What Next for San Fran’s Sit/Lie Law?

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I didn’t even realize Proposition L had passed—it doesn’t seem like something that would in San Francisco—until a whole day after Election Day. I started to sit on a sidewalk to wait for an outside bar table on one of our five annual warm nights when my friend said, “Oh, this is illegal now.”

The law that bans sitting or lying on city sidewalks between 7 a.m. and 11 p.m. passed with 54 percent approval after Mayor Gavin Newsom put it on the November ballot, after he put it before the Board of Supervisors in June and they were like, no way. Put to the popular vote, the pros of “afford[ing] everyone accessibility and civility on our sidewalks” and protecting the world from “hostile” and “confrontational” homeless people beat out the cons of infringing on citizens’ right to sit in a lot of the city’s public areas. (Some of the opponents of the law awesomely pointed out that the sidewalk campaigning the proponents are doing in this picture would be illegal.) 

So what happens now that “Civil Sidewalks” are law? It’s time for the San Francisco Police Department to train its officers how to enforce them. Lieutenant Lyn Tomioka explained to me that City Hall, the mayor’s office, homeless and youth groups, businesses, and the officers’ commission are working together to come up with a training manual. The exact details are still up in the air, but whatever form it takes, Tomioka stressed several times, “it will be very thoughtful.” And I really don’t doubt it. Every interaction I’ve ever seen a San Francisco cop initiate with a homeless person has been superpolite.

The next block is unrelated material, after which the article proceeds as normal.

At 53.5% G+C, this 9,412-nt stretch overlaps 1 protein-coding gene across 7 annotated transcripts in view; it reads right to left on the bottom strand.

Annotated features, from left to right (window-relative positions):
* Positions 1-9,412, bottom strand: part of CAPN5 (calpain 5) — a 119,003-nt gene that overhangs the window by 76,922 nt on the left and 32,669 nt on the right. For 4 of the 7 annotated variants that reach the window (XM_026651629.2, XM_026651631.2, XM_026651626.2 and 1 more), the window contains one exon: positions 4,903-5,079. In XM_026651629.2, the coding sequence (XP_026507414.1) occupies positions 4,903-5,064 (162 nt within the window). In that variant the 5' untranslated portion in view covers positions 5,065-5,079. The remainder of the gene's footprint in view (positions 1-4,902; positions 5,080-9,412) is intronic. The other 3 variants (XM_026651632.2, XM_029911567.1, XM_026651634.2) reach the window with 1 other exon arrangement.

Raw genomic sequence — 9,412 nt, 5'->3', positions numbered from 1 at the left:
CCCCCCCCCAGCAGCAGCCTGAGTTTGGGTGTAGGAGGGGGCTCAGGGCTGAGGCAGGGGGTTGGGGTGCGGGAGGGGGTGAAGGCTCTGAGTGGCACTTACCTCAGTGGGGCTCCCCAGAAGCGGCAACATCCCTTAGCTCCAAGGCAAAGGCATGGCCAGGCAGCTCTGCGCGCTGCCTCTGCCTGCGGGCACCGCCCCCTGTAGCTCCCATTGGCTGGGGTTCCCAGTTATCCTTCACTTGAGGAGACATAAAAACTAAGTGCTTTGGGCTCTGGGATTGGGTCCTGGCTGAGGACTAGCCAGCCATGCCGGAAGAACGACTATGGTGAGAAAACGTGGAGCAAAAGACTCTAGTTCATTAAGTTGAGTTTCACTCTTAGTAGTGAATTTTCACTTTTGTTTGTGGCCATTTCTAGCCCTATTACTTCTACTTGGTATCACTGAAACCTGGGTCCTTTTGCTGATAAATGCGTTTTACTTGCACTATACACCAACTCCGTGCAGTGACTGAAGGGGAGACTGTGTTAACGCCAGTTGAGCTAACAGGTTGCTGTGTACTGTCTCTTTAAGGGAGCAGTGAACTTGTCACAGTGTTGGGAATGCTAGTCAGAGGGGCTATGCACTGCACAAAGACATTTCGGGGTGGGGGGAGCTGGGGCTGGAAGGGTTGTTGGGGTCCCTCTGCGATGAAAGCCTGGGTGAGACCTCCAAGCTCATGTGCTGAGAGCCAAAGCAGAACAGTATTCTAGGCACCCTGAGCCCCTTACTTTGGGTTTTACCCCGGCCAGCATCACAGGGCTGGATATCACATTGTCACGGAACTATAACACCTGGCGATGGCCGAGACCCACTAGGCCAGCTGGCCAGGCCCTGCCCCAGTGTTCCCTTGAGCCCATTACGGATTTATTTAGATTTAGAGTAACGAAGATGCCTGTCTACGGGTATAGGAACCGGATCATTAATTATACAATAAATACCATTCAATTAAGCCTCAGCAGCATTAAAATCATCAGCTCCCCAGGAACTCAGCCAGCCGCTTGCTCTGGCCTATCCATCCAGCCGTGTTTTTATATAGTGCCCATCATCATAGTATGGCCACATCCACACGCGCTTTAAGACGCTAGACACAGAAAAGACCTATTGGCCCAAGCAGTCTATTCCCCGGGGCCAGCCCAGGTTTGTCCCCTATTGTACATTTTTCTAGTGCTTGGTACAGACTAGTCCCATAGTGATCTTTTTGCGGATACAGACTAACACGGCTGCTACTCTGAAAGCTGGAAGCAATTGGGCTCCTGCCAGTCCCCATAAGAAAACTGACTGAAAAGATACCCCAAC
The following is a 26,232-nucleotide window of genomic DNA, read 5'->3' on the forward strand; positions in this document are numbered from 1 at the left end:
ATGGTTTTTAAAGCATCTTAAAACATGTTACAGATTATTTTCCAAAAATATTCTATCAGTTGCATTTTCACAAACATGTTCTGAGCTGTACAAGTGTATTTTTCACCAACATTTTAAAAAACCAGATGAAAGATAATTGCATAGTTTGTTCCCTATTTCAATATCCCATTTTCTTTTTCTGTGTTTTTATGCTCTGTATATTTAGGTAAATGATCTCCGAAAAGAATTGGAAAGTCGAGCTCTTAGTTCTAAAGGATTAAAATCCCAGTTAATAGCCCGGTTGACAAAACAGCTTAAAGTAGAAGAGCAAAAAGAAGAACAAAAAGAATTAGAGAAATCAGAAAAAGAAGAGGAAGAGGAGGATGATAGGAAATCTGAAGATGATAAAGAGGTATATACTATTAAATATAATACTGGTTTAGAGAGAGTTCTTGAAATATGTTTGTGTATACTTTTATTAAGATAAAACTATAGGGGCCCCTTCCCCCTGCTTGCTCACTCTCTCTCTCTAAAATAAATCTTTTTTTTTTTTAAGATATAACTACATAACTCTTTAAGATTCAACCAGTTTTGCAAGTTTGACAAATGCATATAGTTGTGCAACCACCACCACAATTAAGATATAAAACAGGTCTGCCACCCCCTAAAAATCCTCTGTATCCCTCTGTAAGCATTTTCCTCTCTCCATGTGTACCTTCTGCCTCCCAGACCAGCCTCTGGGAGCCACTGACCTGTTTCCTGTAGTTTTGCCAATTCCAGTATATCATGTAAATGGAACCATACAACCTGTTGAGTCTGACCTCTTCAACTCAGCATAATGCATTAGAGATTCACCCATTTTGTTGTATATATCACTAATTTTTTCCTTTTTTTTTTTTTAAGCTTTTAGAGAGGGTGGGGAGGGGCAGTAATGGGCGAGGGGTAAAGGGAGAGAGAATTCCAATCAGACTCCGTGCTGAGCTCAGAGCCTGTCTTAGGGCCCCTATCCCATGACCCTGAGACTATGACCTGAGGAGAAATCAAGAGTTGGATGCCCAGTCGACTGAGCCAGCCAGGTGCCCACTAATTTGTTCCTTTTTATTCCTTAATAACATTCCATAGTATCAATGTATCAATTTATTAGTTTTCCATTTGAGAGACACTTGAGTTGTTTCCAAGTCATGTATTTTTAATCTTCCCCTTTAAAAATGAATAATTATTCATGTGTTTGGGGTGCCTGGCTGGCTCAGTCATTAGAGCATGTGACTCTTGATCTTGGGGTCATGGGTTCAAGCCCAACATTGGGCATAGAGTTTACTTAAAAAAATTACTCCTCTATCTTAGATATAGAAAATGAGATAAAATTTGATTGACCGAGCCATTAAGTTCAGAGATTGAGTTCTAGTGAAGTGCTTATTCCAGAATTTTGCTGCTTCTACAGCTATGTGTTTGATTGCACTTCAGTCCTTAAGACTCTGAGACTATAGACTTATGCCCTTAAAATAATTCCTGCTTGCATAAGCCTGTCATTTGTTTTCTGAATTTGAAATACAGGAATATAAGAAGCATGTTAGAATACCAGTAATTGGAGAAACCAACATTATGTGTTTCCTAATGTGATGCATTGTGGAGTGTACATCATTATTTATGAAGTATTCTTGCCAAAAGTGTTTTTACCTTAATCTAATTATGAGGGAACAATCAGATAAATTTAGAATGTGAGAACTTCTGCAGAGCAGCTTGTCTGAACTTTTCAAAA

This law isn’t aimed at me, and enforcement may or may not be, but what would police say to two upwardly mobile white gals sitting outside a Mission bar? What would they do if said gals become “hostile” or “confrontational”? We should know what the new sit/lie manual calls for soon. Tomioka says the cops’ training will likely start in January, and that I can sit in. 

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Fact:

In-depth journalism that investigates the powerful takes real money and is so damn important right now.But it doesn’t take a Mother Jones investigation to know that billionaires and corporations will never fund the type of reporting (like they do politicians) we do that exists to help bring about change. Instead, our mission-driven journalism is made possible by people power, and has been for 46 years now since our founding as a non-profit.

In “TITLE TK” Monica Bauerlein writes about the perilous moment we’re in, and why it’s so important that we raise $325,000 by the time November’s midterms are decided so we can be ready to throw everything we have at the big issues facing the nation no matter what happens. Please help MoJo’s people-powered journalism with a donation today.

$400,000 to go!

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